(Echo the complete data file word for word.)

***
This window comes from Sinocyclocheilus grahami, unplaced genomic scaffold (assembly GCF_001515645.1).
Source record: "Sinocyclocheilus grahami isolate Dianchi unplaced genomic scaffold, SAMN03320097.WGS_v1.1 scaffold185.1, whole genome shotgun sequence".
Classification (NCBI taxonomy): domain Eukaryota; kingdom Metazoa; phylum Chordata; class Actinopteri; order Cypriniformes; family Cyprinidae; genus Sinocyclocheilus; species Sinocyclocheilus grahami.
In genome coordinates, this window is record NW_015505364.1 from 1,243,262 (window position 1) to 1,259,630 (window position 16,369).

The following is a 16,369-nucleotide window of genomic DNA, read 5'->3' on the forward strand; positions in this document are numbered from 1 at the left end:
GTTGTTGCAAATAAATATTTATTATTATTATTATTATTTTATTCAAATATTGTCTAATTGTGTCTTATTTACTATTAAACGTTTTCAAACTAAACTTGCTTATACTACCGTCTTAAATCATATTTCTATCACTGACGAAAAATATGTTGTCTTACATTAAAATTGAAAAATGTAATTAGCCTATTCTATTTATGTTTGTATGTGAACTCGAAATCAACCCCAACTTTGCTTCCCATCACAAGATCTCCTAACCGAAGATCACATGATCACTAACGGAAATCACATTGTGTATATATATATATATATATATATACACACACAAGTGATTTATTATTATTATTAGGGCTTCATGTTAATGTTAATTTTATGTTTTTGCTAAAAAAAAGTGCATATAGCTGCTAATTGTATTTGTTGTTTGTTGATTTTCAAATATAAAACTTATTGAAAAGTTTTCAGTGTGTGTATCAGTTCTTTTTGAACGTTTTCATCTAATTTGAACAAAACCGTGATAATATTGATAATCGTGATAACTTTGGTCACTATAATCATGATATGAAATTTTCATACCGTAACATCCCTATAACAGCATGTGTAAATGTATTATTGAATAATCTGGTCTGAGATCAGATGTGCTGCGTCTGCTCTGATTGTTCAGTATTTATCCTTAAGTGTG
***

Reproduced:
This window comes from Sinocyclocheilus grahami, unplaced genomic scaffold (assembly GCF_001515645.1).
Source record: "Sinocyclocheilus grahami isolate Dianchi unplaced genomic scaffold, SAMN03320097.WGS_v1.1 scaffold185.1, whole genome shotgun sequence".
Classification (NCBI taxonomy): domain Eukaryota; kingdom Metazoa; phylum Chordata; class Actinopteri; order Cypriniformes; family Cyprinidae; genus Sinocyclocheilus; species Sinocyclocheilus grahami.
In genome coordinates, this window is record NW_015505364.1 from 1,243,262 (window position 1) to 1,259,630 (window position 16,369).

The following is a 16,369-nucleotide window of genomic DNA, read 5'->3' on the forward strand; positions in this document are numbered from 1 at the left end:
GTTGTTGCAAATAAATATTTATTATTATTATTATTATTTTATTCAAATATTGTCTAATTGTGTCTTATTTACTATTAAACGTTTTCAAACTAAACTTGCTTATACTACCGTCTTAAATCATATTTCTATCACTGACGAAAAATATGTTGTCTTACATTAAAATTGAAAAATGTAATTAGCCTATTCTATTTATGTTTGTATGTGAACTCGAAATCAACCCCAACTTTGCTTCCCATCACAAGATCTCCTAACCGAAGATCACATGATCACTAACGGAAATCACATTGTGTATATATATATATATATATATATACACACACAAGTGATTTATTATTATTATTAGGGCTTCATGTTAATGTTAATTTTATGTTTTTGCTAAAAAAAAGTGCATATAGCTGCTAATTGTATTTGTTGTTTGTTGATTTTCAAATATAAAACTTATTGAAAAGTTTTCAGTGTGTGTATCAGTTCTTTTTGAACGTTTTCATCTAATTTGAACAAAACCGTGATAATATTGATAATCGTGATAACTTTGGTCACTATAATCATGATATGAAATTTTCATACCGTAACATCCCTATAACAGCATGTGTAAATGTATTATTGAATAATCTGGTCTGAGATCAGATGTGCTGCGTCTGCTCTGATTGTTCAGTATTTATCCTTAAGTGTG